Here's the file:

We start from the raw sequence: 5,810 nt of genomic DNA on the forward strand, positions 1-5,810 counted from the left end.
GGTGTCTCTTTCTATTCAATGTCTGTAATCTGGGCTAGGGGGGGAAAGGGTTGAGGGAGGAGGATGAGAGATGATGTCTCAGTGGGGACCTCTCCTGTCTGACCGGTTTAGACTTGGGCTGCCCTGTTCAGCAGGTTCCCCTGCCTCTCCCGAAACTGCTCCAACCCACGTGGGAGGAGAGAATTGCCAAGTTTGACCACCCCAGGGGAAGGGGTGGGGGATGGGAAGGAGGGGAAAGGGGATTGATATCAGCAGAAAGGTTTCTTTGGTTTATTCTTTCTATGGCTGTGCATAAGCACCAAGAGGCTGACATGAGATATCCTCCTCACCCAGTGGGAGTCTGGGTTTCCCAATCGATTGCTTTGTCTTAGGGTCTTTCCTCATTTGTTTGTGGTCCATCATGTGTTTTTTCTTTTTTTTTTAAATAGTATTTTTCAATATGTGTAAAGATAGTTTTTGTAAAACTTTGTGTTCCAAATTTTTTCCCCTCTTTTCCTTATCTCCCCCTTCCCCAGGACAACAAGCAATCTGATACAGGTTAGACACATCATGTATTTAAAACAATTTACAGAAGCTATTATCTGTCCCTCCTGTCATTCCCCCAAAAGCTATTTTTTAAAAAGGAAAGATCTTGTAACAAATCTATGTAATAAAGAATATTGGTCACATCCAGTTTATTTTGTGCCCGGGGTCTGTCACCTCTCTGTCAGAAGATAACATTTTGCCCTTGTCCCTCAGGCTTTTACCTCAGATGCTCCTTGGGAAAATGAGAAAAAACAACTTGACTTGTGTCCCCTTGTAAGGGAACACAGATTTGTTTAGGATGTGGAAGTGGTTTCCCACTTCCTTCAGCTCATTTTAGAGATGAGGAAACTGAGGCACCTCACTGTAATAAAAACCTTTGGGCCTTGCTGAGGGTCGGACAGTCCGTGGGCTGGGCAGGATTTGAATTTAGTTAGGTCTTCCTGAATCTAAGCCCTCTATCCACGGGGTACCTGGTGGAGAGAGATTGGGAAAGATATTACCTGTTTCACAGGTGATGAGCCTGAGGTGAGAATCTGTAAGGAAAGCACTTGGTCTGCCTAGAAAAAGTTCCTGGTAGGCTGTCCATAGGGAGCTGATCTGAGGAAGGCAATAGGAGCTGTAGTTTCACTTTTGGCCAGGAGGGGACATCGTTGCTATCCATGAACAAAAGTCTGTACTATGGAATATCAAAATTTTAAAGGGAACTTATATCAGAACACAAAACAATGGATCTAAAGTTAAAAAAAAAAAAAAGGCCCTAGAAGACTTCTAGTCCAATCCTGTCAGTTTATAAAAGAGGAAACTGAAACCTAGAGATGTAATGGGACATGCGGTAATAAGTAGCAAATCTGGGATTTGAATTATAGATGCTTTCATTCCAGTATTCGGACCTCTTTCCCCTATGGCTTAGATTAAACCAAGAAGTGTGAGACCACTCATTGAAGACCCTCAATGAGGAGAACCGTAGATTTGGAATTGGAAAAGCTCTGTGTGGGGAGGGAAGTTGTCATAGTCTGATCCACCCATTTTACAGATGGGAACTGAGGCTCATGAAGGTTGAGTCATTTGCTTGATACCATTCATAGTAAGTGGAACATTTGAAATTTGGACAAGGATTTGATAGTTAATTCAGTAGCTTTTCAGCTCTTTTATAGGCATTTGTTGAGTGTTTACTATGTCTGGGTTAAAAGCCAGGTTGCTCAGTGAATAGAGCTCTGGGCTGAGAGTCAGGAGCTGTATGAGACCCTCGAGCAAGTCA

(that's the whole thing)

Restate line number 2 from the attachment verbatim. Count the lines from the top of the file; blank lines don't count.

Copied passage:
GGTGTCTCTTTCTATTCAATGTCTGTAATCTGGGCTAGGGGGGGAAAGGGTTGAGGGAGGAGGATGAGAGATGATGTCTCAGTGGGGACCTCTCCTGTCTGACCGGTTTAGACTTGGGCTGCCCTGTTCAGCAGGTTCCCCTGCCTCTCCCGAAACTGCTCCAACCCACGTGGGAGGAGAGAATTGCCAAGTTTGACCACCCCAGGGGAAGGGGTGGGGGATGGGAAGGAGGGGAAAGGGGATTGATATCAGCAGAAAGGTTTCTTTGGTTTATTCTTTCTATGGCTGTGCATAAGCACCAAGAGGCTGACATGAGATATCCTCCTCACCCAGTGGGAGTCTGGGTTTCCCAATCGATTGCTTTGTCTTAGGGTCTTTCCTCATTTGTTTGTGGTCCATCATGTGTTTTTTCTTTTTTTTTTAAATAGTATTTTTCAATATGTGTAAAGATAGTTTTTGTAAAACTTTGTGTTCCAAATTTTTTCCCCTCTTTTCCTTATCTCCCCCTTCCCCAGGACAACAAGCAATCTGATACAGGTTAGACACATCATGTATTTAAAACAATTTACAGAAGCTATTATCTGTCCCTCCTGTCATTCCCCCAAAAGCTATTTTTTAAAAAGGAAAGATCTTGTAACAAATCTATGTAATAAAGAATATTGGTCACATCCAGTTTATTTTGTGCCCGGGGTCTGTCACCTCTCTGTCAGAAGATAACATTTTGCCCTTGTCCCTCAGGCTTTTACCTCAGATGCTCCTTGGGAAAATGAGAAAAAACAACTTGACTTGTGTCCCCTTGTAAGGGAACACAGATTTGTTTAGGATGTGGAAGTGGTTTCCCACTTCCTTCAGCTCATTTTAGAGATGAGGAAACTGAGGCACCTCACTGTAATAAAAACCTTTGGGCCTTGCTGAGGGTCGGACAGTCCGTGGGCTGGGCAGGATTTGAATTTAGTTAGGTCTTCCTGAATCTAAGCCCTCTATCCACGGGGTACCTGGTGGAGAGAGATTGGGAAAGATATTACCTGTTTCACAGGTGATGAGCCTGAGGTGAGAATCTGTAAGGAAAGCACTTGGTCTGCCTAGAAAAAGTTCCTGGTAGGCTGTCCATAGGGAGCTGATCTGAGGAAGGCAATAGGAGCTGTAGTTTCACTTTTGGCCAGGAGGGGACATCGTTGCTATCCATGAACAAAAGTCTGTACTATGGAATATCAAAATTTTAAAGGGAACTTATATCAGAACACAAAACAATGGATCTAAAGTTAAAAAAAAAAAAAAGGCCCTAGAAGACTTCTAGTCCAATCCTGTCAGTTTATAAAAGAGGAAACTGAAACCTAGAGATGTAATGGGACATGCGGTAATAAGTAGCAAATCTGGGATTTGAATTATAGATGCTTTCATTCCAGTATTCGGACCTCTTTCCCCTATGGCTTAGATTAAACCAAGAAGTGTGAGACCACTCATTGAAGACCCTCAATGAGGAGAACCGTAGATTTGGAATTGGAAAAGCTCTGTGTGGGGAGGGAAGTTGTCATAGTCTGATCCACCCATTTTACAGATGGGAACTGAGGCTCATGAAGGTTGAGTCATTTGCTTGATACCATTCATAGTAAGTGGAACATTTGAAATTTGGACAAGGATTTGATAGTTAATTCAGTAGCTTTTCAGCTCTTTTATAGGCATTTGTTGAGTGTTTACTATGTCTGGGTTAAAAGCCAGGTTGCTCAGTGAATAGAGCTCTGGGCTGAGAGTCAGGAGCTGTATGAGACCCTCGAGCAAGTCA